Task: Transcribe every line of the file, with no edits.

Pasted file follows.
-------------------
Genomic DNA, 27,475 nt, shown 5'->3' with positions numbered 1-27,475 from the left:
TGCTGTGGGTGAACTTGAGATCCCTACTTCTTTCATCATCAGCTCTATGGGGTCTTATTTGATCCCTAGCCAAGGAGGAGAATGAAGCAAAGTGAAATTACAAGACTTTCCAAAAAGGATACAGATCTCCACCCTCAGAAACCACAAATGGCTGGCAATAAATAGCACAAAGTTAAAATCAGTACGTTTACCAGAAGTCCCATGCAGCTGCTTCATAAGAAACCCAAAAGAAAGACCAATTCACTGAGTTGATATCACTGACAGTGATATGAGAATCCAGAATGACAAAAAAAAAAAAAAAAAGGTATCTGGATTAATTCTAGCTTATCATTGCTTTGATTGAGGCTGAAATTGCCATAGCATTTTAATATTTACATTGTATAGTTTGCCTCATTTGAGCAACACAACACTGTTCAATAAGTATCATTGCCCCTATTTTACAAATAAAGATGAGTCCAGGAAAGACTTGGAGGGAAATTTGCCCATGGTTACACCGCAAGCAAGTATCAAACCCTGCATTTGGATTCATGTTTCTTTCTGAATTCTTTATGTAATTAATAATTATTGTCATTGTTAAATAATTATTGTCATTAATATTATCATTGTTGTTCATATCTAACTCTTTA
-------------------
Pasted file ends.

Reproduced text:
Genomic DNA, 27,475 nt, shown 5'->3' with positions numbered 1-27,475 from the left:
TGCTGTGGGTGAACTTGAGATCCCTACTTCTTTCATCATCAGCTCTATGGGGTCTTATTTGATCCCTAGCCAAGGAGGAGAATGAAGCAAAGTGAAATTACAAGACTTTCCAAAAAGGATACAGATCTCCACCCTCAGAAACCACAAATGGCTGGCAATAAATAGCACAAAGTTAAAATCAGTACGTTTACCAGAAGTCCCATGCAGCTGCTTCATAAGAAACCCAAAAGAAAGACCAATTCACTGAGTTGATATCACTGACAGTGATATGAGAATCCAGAATGACAAAAAAAAAAAAAAAAAGGTATCTGGATTAATTCTAGCTTATCATTGCTTTGATTGAGGCTGAAATTGCCATAGCATTTTAATATTTACATTGTATAGTTTGCCTCATTTGAGCAACACAACACTGTTCAATAAGTATCATTGCCCCTATTTTACAAATAAAGATGAGTCCAGGAAAGACTTGGAGGGAAATTTGCCCATGGTTACACCGCAAGCAAGTATCAAACCCTGCATTTGGATTCATGTTTCTTTCTGAATTCTTTATGTAATTAATAATTATTGTCATTGTTAAATAATTATTGTCATTAATATTATCATTGTTGTTCATATCTAACTCTTTA